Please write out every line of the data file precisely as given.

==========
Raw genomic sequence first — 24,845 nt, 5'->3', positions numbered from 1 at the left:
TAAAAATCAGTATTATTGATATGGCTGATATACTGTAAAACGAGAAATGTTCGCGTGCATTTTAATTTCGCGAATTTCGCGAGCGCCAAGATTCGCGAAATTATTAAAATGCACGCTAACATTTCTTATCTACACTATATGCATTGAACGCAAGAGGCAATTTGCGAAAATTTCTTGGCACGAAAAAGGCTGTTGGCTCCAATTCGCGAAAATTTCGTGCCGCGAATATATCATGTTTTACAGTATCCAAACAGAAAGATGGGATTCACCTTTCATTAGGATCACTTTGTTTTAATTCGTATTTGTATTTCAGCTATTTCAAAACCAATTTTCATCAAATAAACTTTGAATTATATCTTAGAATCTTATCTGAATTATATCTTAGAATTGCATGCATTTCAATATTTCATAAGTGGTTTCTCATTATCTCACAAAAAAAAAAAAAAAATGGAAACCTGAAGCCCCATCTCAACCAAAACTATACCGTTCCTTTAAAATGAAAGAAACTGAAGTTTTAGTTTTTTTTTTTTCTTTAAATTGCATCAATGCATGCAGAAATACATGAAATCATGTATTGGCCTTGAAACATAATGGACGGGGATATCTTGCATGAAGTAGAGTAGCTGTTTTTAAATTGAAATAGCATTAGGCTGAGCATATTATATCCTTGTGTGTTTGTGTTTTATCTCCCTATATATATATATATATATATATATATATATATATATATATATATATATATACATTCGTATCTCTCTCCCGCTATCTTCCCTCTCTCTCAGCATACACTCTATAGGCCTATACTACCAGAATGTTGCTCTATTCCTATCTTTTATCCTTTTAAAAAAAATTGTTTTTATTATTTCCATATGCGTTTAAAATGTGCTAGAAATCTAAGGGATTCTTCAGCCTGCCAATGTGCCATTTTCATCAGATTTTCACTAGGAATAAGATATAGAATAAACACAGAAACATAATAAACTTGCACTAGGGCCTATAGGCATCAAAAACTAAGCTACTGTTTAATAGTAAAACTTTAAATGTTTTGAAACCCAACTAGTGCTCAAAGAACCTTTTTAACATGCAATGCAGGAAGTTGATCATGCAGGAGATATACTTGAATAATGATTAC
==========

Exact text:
Raw genomic sequence first — 24,845 nt, 5'->3', positions numbered from 1 at the left:
TAAAAATCAGTATTATTGATATGGCTGATATACTGTAAAACGAGAAATGTTCGCGTGCATTTTAATTTCGCGAATTTCGCGAGCGCCAAGATTCGCGAAATTATTAAAATGCACGCTAACATTTCTTATCTACACTATATGCATTGAACGCAAGAGGCAATTTGCGAAAATTTCTTGGCACGAAAAAGGCTGTTGGCTCCAATTCGCGAAAATTTCGTGCCGCGAATATATCATGTTTTACAGTATCCAAACAGAAAGATGGGATTCACCTTTCATTAGGATCACTTTGTTTTAATTCGTATTTGTATTTCAGCTATTTCAAAACCAATTTTCATCAAATAAACTTTGAATTATATCTTAGAATCTTATCTGAATTATATCTTAGAATTGCATGCATTTCAATATTTCATAAGTGGTTTCTCATTATCTCACAAAAAAAAAAAAAAAATGGAAACCTGAAGCCCCATCTCAACCAAAACTATACCGTTCCTTTAAAATGAAAGAAACTGAAGTTTTAGTTTTTTTTTTTTCTTTAAATTGCATCAATGCATGCAGAAATACATGAAATCATGTATTGGCCTTGAAACATAATGGACGGGGATATCTTGCATGAAGTAGAGTAGCTGTTTTTAAATTGAAATAGCATTAGGCTGAGCATATTATATCCTTGTGTGTTTGTGTTTTATCTCCCTATATATATATATATATATATATATATATATATATATATATATATATATATACATTCGTATCTCTCTCCCGCTATCTTCCCTCTCTCTCAGCATACACTCTATAGGCCTATACTACCAGAATGTTGCTCTATTCCTATCTTTTATCCTTTTAAAAAAAATTGTTTTTATTATTTCCATATGCGTTTAAAATGTGCTAGAAATCTAAGGGATTCTTCAGCCTGCCAATGTGCCATTTTCATCAGATTTTCACTAGGAATAAGATATAGAATAAACACAGAAACATAATAAACTTGCACTAGGGCCTATAGGCATCAAAAACTAAGCTACTGTTTAATAGTAAAACTTTAAATGTTTTGAAACCCAACTAGTGCTCAAAGAACCTTTTTAACATGCAATGCAGGAAGTTGATCATGCAGGAGATATACTTGAATAATGATTAC